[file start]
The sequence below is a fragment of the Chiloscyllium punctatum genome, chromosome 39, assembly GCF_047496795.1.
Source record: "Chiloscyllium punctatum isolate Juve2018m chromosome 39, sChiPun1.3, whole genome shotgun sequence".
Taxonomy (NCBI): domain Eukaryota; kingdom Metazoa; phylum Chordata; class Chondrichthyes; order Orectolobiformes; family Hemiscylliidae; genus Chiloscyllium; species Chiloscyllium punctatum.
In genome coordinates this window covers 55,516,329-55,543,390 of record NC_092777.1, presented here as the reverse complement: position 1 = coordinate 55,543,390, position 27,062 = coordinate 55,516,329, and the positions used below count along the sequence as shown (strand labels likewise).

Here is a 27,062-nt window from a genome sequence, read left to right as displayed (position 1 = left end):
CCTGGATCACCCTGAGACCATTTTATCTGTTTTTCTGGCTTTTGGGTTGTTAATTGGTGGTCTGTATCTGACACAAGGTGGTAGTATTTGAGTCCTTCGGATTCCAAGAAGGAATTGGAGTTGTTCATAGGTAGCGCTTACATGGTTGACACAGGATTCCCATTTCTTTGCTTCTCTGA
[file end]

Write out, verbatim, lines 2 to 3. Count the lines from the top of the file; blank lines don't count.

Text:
Source record: "Chiloscyllium punctatum isolate Juve2018m chromosome 39, sChiPun1.3, whole genome shotgun sequence".
Taxonomy (NCBI): domain Eukaryota; kingdom Metazoa; phylum Chordata; class Chondrichthyes; order Orectolobiformes; family Hemiscylliidae; genus Chiloscyllium; species Chiloscyllium punctatum.